Rea seems to relish playing glum anti-heroes on screen.
But, as he tells Geoffrey MacNab, playing a comic part in
the theatre, with the immediacy of a live audience, is more
Stephen Rea is mumbling in the direction of his feet: "They
do say this thing about me being . . . hangdog, melancholy.
It drives me insane."
Even as he complains about being typecast as the long-suffering
Chekhovian or Celtic anti-hero, he sounds ever more despondent.
"I'd like to do more comedy," he says gloomily, his countenance
clouding over. "I can't help it that my face is like this,
but Chekhov isn't depressive at all. It's very active. It
may be agonising, but it's also very funny. . . sometimes."
The Belfast-born actor is in familiar groove in his new
film, A Further Gesture. The very first shot of the
movie is a big close-up of Rea looking, as usual, careworn
and infinitely sad. His face is, as Martin Scorsese once
put it of John Garfield, "a landscape of moral conflict".
He plays Dowd, a long-term IRA prisoner. The part might
almost be a continuation of his role as IRA volunteer Fergus
in Neil Jordan's The Crying Game. Just as he ends
that film in prison, he begins this one behind bars. Just
as Fergus is displaced from Ireland to London, Dowd too
is forced into exile - this time, he flees to New York after
Ronan Bennett may have written the script for A Further
Gesture but the character of Dowd originated with Rea.
"I had the idea of a guy for whom an escape from prison
is not actually a release but a move into a further prison
or a move to suicide - a man whose options are pared down
to barely nothing."
Dowd, he explains, is a burned-up case: he retains the capacity
for violence, but has lost the idealism which originally
fired his involvement in politics. "It's to do with being
dead inside. It sounds so deeply, deeply pessimistic - and,
of course, it is," he laughs. "He has no possibility of
A Further Gesture does not attempt to make Dowd falsely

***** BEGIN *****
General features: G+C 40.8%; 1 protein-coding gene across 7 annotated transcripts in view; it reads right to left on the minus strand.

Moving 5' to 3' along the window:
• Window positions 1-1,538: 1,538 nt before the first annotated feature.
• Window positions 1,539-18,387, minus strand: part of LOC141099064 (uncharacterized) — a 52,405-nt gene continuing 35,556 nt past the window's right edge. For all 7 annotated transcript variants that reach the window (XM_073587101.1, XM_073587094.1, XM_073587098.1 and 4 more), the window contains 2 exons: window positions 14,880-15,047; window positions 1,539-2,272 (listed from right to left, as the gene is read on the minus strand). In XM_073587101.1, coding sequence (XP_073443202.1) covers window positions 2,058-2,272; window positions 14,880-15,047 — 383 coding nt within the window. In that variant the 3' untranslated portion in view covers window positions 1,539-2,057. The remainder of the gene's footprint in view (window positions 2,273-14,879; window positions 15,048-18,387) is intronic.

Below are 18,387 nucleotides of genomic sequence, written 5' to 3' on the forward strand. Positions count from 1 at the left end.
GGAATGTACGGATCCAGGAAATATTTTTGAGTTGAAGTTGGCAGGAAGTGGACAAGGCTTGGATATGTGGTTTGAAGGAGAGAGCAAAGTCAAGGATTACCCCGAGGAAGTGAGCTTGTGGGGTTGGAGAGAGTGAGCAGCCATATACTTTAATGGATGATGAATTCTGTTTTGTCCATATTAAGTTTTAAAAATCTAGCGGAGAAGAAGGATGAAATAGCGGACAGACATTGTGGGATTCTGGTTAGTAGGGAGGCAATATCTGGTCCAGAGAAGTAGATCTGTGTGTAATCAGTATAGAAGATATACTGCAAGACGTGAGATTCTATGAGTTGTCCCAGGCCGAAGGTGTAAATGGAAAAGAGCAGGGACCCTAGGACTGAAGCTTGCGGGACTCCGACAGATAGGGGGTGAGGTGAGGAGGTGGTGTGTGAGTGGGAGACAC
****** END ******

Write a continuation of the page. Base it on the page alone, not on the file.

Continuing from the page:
sympathetic. We see him pistol-whip a prison officer and
set about a New York drug- dealer's head with a fire extinguisher.
Nor does the film engage with the minutiae of "the troubles".
Instead, it deals with Dowd's predicament on an abstract,
personal level. Rea, an actor who has refined impassivity
into an expressionistic art, plays him deadpan. "If you
look at different takes," he says, "you see that the ones
in which you do least are usually the most effective. Stillness
is always more involving. I try to go into every scene not
with passive melancholia as the condition but active intellectual
intention. Provided you're thinking, the camera gets it."
With his wistful understatement, he has the knack of making
the most hard-bitten character seem vulnerable and ingenuous.
In A Further Gesture, in spite of everything, we
end up rooting for Dowd. Even so, Rea believes the very
fact that Dowd is ex-IRA is likely to put off British audiences.
Michael Collins, he argues, was easier for the Brits
to digest because an Irishman, De Valera, was chosen as
villain, and the emphasis was on the Civil War - "on how
bad the Irish were to each other rather than how bad the
British were to the Irish".
It is instructive to compare Dowd with Rea's saxophonist
Danny in his first movie, Neil Jordan's Angel (1982).
Like Dowd, the musician is destroyed spiritually by his
contact with violence. He ends up swapping his saxophone
for a machine gun as he seeks to avenge the pointless death